Virtual Patient Simulations in Health Professions Education: Systematic Review and Meta-Analysis by the Digital Health Education Collaboration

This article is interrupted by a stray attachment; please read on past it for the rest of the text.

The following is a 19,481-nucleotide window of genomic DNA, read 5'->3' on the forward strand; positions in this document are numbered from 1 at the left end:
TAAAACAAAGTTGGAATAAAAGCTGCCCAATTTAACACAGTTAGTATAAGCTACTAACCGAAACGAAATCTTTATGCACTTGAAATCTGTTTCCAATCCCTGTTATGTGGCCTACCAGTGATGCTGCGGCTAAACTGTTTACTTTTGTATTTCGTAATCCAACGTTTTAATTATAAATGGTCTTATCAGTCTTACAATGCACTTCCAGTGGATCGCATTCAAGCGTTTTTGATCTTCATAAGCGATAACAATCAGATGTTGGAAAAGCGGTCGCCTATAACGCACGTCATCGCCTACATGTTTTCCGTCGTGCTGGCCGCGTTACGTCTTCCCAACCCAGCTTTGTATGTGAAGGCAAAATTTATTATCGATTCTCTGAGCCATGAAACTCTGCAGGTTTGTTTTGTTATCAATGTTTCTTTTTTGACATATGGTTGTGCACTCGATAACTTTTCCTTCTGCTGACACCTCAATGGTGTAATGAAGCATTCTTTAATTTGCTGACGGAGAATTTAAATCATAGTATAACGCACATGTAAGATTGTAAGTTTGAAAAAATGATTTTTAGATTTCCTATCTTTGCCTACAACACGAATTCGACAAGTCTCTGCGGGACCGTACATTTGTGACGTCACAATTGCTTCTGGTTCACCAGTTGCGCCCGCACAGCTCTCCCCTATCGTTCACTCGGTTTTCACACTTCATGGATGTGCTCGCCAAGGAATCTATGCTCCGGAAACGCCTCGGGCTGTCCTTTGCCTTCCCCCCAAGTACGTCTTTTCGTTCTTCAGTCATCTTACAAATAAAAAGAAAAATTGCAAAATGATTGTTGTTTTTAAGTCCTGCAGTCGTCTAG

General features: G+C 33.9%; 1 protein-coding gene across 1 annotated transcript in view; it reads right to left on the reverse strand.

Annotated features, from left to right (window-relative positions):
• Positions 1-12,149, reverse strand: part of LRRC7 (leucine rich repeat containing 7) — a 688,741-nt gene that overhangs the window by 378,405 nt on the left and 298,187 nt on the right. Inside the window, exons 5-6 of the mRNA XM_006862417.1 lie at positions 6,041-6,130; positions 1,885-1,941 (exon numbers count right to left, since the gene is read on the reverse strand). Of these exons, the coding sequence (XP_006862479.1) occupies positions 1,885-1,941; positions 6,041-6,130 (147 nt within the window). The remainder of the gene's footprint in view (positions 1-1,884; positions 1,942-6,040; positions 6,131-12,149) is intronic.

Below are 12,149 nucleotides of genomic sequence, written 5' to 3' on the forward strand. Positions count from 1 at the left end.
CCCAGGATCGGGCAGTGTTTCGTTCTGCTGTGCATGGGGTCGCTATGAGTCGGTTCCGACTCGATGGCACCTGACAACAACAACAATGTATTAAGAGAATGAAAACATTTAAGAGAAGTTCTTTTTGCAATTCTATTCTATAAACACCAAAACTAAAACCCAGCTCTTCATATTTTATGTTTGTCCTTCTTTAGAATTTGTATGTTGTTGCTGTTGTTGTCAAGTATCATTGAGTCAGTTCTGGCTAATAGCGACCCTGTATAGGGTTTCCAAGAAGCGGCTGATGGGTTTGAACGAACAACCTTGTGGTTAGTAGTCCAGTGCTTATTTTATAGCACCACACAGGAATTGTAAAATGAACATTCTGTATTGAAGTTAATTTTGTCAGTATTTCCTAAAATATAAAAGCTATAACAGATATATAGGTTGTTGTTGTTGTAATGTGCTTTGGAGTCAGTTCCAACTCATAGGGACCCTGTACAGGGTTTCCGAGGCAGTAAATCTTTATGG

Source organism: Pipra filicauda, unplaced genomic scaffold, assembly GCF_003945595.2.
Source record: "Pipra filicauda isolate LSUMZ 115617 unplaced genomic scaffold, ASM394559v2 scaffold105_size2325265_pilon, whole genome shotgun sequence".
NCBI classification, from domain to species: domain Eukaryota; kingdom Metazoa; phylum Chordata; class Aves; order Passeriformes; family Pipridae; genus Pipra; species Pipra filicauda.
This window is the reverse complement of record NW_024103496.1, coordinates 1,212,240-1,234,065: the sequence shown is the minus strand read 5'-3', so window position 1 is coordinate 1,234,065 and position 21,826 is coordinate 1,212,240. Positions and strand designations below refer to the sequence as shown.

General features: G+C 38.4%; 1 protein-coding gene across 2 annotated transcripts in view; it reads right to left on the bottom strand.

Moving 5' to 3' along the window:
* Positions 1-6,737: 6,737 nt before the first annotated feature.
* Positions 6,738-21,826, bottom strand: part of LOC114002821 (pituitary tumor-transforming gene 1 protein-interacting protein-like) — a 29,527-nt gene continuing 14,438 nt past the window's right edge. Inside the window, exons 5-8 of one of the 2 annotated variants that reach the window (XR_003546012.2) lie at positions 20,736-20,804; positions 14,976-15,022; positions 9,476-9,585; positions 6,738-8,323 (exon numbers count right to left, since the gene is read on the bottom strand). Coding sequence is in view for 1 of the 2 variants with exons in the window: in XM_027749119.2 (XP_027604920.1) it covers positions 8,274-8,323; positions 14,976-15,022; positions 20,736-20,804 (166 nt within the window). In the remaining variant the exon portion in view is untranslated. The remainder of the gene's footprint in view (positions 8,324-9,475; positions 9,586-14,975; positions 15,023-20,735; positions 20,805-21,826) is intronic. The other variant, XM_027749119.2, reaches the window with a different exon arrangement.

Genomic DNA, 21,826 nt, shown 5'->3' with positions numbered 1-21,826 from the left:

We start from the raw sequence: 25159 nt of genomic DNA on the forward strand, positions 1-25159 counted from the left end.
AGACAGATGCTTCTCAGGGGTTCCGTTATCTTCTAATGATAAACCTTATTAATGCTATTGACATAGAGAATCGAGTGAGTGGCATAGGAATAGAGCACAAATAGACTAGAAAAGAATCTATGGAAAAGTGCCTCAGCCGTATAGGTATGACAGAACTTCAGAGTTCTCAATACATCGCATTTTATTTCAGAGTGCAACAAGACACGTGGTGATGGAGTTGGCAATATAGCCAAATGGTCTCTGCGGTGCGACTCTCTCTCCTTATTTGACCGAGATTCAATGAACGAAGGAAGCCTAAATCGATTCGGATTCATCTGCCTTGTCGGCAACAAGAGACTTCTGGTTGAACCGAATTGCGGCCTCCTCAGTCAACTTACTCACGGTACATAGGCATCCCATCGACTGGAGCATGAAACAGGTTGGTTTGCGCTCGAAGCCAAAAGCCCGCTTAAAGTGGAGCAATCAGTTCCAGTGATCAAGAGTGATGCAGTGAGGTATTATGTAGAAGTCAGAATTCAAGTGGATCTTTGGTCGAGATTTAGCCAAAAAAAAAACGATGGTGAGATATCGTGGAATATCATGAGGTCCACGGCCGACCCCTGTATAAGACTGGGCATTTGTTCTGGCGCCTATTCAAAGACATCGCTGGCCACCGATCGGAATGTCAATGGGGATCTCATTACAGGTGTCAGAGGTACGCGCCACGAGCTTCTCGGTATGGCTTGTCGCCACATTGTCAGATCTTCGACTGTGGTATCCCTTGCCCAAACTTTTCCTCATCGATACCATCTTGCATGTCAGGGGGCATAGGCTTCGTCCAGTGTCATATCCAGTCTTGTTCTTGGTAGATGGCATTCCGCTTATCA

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Background: Virtual patients are interactive digital simulations of clinical scenarios for the purpose of health professions education. There is no current collated evidence on the effectiveness of this form of education. Objective: The goal of this study was to evaluate the effectiveness of virtual patients compared with traditional education, blended with traditional education, compared with other types of digital education, and design variants of virtual patients in health professions education. The outcomes of interest were knowledge, skills, attitudes, and satisfaction. Methods: We performed a systematic review on the effectiveness of virtual patient simulations in pre- and postregistration health professions education following Cochrane methodology. We searched 7 databases from the year 1990 up to September 2018. No language restrictions were applied. We included randomized controlled trials and cluster randomized trials. We independently selected studies, extracted data, and assessed risk of bias and then compared the information in pairs. We contacted study authors for additional information if necessary. All pooled analyses were based on random-effects models. Results: A total of 51 trials involving 4696 participants met our inclusion criteria. Furthermore, 25 studies compared virtual patients with traditional education, 11 studies investigated virtual patients as blended learning, 5 studies compared virtual patients with different forms of digital education, and 10 studies compared different design variants. The pooled analysis of studies comparing the effect of virtual patients to traditional education showed similar results for knowledge (standardized mean difference [SMD]=0.11, 95% CI −0.17 to 0.39, I2=74%, n=927) and favored virtual patients for skills (SMD=0.90, 95% CI 0.49 to 1.32, I2=88%, n=897). Studies measuring attitudes and satisfaction predominantly used surveys with item-by-item comparison. Trials comparing virtual patients with different forms of digital education and design variants were not numerous enough to give clear recommendations. Several methodological limitations in the included studies and heterogeneity contributed to a generally low quality of evidence. Conclusions: Low to modest and mixed evidence suggests that when compared with traditional education, virtual patients can more effectively improve skills, and at least as effectively improve knowledge. The skills that improved were clinical reasoning, procedural skills, and a mix of procedural and team skills. We found evidence of effectiveness in both high-income and low- and middle-income countries, demonstrating the global applicability of virtual patients. Further research should explore the utility of different design variants of virtual patients.